'The Simpsons': 13 Jokes That Sailed Over Our Heads
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With Ivy League writers like Conan O’Brien, there’s no question that some jokes made us go, “Wait… what?” And it’s not just the brainiacs like Martin Prince or Lisa, plenty of Springfielders get in on the smart jokes.
Whether we were a bit too young to get them at the time, or they were just downright confusing, these 13 jokes from The Simpsons sailed so very high over our heads.
Brevity is… Wit.
Levels… Too many levels.
In season 3, episode 2, “Mr. Lisa Goes To Washington,” the ‘Welcome Finalists’ sign is sponsored by Reading Digest, and it reads, “Brevity is… wit”.
It’s a jab at how Readers Digest edits articles in a way that removes their nuance, and fundamentally changes their meaning.
To get this one, you’d need a rough working knowledge of Shakespeare to know that it’s a contraction of the aphorism, “brevity is the soul of wit”, which Polonius uses in Hamlet.
By shortening it, they’ve literally ripped the soul out of it.
Objectivism at daycare.
Maggie’s daycare is an opportunity to break out the objectivism jokes.
While Marge is rehearsing for “A Streetcar Named Desire”, Maggie is left at the "Ayn Rand School For Tots," where a poster reads, "A is A."
This is a reference to Ayn Rand, and her philosophy of Objectivism.
Maybe we just had to be a hair older.
In season 8, episode 24, ”The Simpsons Spin-Off Showcase" features The Simpsons Family Smile-Time Variety Hour, which is a parody of 1960s and 70s variety shows.
Lisa is replaced by a tall, peppy, blonde teen, and this is a direct reference to The Brady Bunch Hour, which was a real show where actress Eve Plumb (who played Jan Brady) refused to participate, and was replaced by a "fake" Jan.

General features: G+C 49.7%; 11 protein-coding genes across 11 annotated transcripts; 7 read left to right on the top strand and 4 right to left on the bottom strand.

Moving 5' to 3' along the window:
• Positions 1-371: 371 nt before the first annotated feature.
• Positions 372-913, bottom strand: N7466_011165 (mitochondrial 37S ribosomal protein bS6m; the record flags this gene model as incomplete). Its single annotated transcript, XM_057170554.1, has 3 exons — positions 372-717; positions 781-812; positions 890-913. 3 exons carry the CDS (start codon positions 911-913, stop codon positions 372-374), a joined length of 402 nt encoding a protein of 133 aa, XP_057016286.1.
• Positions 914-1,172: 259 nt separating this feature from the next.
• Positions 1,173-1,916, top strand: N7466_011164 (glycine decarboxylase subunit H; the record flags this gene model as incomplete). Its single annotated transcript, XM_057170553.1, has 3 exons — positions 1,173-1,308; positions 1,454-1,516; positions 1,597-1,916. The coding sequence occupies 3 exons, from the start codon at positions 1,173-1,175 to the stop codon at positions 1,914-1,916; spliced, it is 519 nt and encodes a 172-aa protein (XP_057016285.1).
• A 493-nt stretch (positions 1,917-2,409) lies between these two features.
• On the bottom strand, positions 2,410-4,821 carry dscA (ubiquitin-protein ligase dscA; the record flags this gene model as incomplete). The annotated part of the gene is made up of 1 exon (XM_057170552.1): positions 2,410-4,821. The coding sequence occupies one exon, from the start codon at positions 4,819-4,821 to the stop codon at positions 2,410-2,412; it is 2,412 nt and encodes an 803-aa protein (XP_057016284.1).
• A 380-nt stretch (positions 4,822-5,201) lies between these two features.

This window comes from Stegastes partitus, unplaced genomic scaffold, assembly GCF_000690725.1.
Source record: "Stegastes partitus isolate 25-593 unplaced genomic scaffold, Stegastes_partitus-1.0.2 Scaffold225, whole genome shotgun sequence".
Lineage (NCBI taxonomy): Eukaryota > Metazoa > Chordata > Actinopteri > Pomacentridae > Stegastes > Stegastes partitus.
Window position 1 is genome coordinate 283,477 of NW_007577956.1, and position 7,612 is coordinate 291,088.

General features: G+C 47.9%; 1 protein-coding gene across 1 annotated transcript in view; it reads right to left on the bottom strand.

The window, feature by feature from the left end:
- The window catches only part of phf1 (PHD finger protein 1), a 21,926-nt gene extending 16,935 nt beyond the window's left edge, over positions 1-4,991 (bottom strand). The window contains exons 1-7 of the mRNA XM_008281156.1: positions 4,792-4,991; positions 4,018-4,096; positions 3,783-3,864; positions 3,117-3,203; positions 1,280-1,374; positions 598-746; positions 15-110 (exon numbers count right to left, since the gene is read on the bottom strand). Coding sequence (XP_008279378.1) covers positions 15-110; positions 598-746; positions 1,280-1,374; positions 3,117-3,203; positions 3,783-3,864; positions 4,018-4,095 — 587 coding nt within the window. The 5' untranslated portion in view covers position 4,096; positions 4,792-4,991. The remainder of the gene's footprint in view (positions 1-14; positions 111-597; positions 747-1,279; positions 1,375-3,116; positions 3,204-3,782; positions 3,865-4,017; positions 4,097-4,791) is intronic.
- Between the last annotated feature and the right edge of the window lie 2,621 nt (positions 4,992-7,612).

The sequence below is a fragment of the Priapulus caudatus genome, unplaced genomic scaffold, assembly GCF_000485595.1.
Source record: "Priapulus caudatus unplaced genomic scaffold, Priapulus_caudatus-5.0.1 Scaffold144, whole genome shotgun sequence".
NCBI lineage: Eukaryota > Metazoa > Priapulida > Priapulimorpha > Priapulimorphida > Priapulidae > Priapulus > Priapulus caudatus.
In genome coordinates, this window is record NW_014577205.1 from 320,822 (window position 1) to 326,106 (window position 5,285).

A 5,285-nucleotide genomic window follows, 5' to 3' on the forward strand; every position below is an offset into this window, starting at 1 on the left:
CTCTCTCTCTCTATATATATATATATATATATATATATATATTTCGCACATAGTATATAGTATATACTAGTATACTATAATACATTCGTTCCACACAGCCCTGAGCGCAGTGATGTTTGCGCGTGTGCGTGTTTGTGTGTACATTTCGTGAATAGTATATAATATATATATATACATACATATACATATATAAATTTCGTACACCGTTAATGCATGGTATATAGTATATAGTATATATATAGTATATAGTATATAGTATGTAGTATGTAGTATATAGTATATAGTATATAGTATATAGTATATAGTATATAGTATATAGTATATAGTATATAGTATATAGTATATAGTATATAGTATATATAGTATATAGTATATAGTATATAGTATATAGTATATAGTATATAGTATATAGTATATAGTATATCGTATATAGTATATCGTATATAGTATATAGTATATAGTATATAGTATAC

Homer works out the mass of the Higgs Boson.
Homer is so S M R T.
In season 10, episode 2, “The Wizard Of Evergreen Terrace”, the equations on Homer’s chalkboard features one put together by David Schiminovich, an astronomer at Columbia University.
The top line on the board estimates the mass of the Higgs boson (expressed as M(H0) on the board) by combining elemental physics, namely the Planck constant, the gravitational constant, and the speed of light.
The crazy this is that was in 1998… 14 years before scientists discovered the actual answer, and Homer was so close! if you stick those numbers into the equation itself, it’s higher than the actual mass. (Homers equation gives us 775 giga-electron-volts rather than CERNs 125).
Martin has heard of this Ray Bradbury character.
Martin might be aware, but we are not.
In season 2, episode 19, “Lisa’s Substitute”, Martin Prince is in the running for class president, and delivers the speech, “As your president, I would demand a science-fiction library, featuring an ABC of the genre. Asimov, Bester, Clarke!”
When albino classmate Wendell Borton asks, “What about Ray Bradbury?” Martin dismissively brushes him off with a quick, “I'm aware of his work”.
Many sci-fi fans and critics consider the first three names listed as classic "hard" science fiction writers, but Bradbury is considered too wishy-washy by many sci-fi dorks to “count."
In season 6, episode 18, “A Star is Burns”, Abe Simpson yells, “The metric system is the tool of the devil! My car gets forty rods to the hogshead and that's the way I like it”.